Our games our health: a cultural asset for promoting health in indigenous communities
Parker, Elizabeth A., Meiklejohn, Beryl M., Patterson, Carla M., Edwards, Kenneth D., Preece, Cilia, Shuter, Patricia E., & Gould, Patricia M. (2006) Our games our health: a cultural asset for promoting health in indigenous communities. Health Promotion Journal of Australia, 17(2), pp. 103-108.
ISSUE ADDRESSED: Indigenous Australians have higher morbidity and mortality rates than non-Indigenous Australians. Until recently, few health promotion interventions have had more than limited success in Indigenous populations. METHODS: This community-based health promotion initiative introduced traditional Indigenous games into schools and community groups in Cherbourg and Stradbroke Island (Queensland, Australia). A joint community forum managed the project, and the Indigenous community-based project officers co-ordinated training in traditional games and undertook community asset audits and evaluations. RESULTS: The games have been included in the activities of a range of community organisations in Cherbourg and Stradbroke Island. Several other organisations and communities in Australia have included them in their projects. A games video and manual were produced to facilitate the initiative's transferability and sustainability. CONCLUSIONS: Conventional approaches to health promotion generally focus on individual risk factors and often ignore a more holistic perspective. This project adopted a culturally appropriate, holistic approach, embracing a paradigm that concentrated on the communities' cultural assets and contributed to sustainable and transferable outcomes. There is a need for appropriate evaluation tools for time-limited community engagement projects.
Citation countsare sourced monthly fromand citation databases.
These databases contain citations from different subsets of available publications and different time periods and thus the citation count from each is usually different. Some works are not in either database and no count is displayed. Scopus includes citations from articles published in 1996 onwards, and Web of Science® generally from 1980 onwards.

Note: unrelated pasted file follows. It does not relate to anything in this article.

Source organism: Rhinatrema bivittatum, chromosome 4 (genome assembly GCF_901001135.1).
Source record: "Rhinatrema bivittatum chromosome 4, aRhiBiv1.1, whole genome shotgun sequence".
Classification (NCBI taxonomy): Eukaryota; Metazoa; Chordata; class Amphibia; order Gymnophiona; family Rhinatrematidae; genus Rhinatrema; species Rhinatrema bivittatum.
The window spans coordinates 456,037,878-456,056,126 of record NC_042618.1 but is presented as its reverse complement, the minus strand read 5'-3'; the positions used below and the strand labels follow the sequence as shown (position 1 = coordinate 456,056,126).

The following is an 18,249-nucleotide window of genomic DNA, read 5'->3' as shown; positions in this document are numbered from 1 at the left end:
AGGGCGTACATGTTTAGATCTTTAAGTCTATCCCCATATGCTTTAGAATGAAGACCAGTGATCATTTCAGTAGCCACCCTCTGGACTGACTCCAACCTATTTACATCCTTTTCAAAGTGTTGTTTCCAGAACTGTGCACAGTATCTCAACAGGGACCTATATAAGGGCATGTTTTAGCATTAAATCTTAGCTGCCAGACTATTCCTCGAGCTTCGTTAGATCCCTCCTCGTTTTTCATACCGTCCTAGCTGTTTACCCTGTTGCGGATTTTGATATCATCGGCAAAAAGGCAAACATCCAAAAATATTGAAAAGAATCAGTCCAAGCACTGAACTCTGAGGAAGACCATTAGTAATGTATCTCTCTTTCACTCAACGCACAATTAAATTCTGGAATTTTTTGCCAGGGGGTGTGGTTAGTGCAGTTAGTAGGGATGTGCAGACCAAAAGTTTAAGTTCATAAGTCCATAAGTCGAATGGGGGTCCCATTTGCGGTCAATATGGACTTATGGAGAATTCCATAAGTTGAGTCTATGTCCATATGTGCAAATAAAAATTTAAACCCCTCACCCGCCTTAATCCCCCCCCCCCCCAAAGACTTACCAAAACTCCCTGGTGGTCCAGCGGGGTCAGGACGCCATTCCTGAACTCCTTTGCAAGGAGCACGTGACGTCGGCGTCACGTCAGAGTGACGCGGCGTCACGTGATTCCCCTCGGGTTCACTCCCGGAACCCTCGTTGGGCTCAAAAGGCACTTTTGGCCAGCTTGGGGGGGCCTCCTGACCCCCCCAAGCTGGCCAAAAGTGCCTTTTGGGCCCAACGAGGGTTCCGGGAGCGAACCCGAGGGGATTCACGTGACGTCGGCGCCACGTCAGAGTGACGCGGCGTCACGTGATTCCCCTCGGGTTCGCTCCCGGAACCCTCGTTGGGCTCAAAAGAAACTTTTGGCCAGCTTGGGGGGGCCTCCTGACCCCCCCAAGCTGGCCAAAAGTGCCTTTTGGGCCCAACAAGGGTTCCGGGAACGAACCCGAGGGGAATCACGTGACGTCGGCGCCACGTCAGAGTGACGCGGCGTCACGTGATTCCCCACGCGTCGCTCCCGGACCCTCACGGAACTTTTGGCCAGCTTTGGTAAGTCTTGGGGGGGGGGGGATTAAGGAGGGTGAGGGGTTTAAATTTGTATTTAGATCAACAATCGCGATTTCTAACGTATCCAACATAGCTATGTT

Citations counts from theindexing service can be viewed at the linked Google Scholar™ search.
Full-text downloadsdisplays the total number of times this work’s files (e.g., a PDF) have been downloaded from QUT ePrints as well as the number of downloads in the previous 365 days. The count includes downloads for all files if a work has more than one.
|Item Type:||Journal Article|
|Keywords:||Community capacity building, health promotion, Indigenous health, traditional games|
|Subjects:||Australian and New Zealand Standard Research Classification > MEDICAL AND HEALTH SCIENCES (110000) > PUBLIC HEALTH AND HEALTH SERVICES (111700) > Community Child Health (111704)|
Australian and New Zealand Standard Research Classification > MEDICAL AND HEALTH SCIENCES (110000) > PUBLIC HEALTH AND HEALTH SERVICES (111700) > Health Promotion (111712)
Australian and New Zealand Standard Research Classification > MEDICAL AND HEALTH SCIENCES (110000) > PUBLIC HEALTH AND HEALTH SERVICES (111700) > Aboriginal and Torres Strait Islander Health (111701)
|Divisions:||Current > Research Centres > Centre for Health Research|
Current > QUT Faculties and Divisions > Faculty of Health
Current > Institutes > Institute of Health and Biomedical Innovation
Current > Schools > School of Nursing
Current > Schools > School of Public Health & Social Work
|Copyright Owner:||Copyright 2006 Australian Health Promotion Association|
|Copyright Statement:||Reproduced in accordance with the copyright policy of the publisher.|
|Deposited On:||26 Sep 2007|
|Last Modified:||29 Feb 2012 23:26|
Repository Staff Only: item control page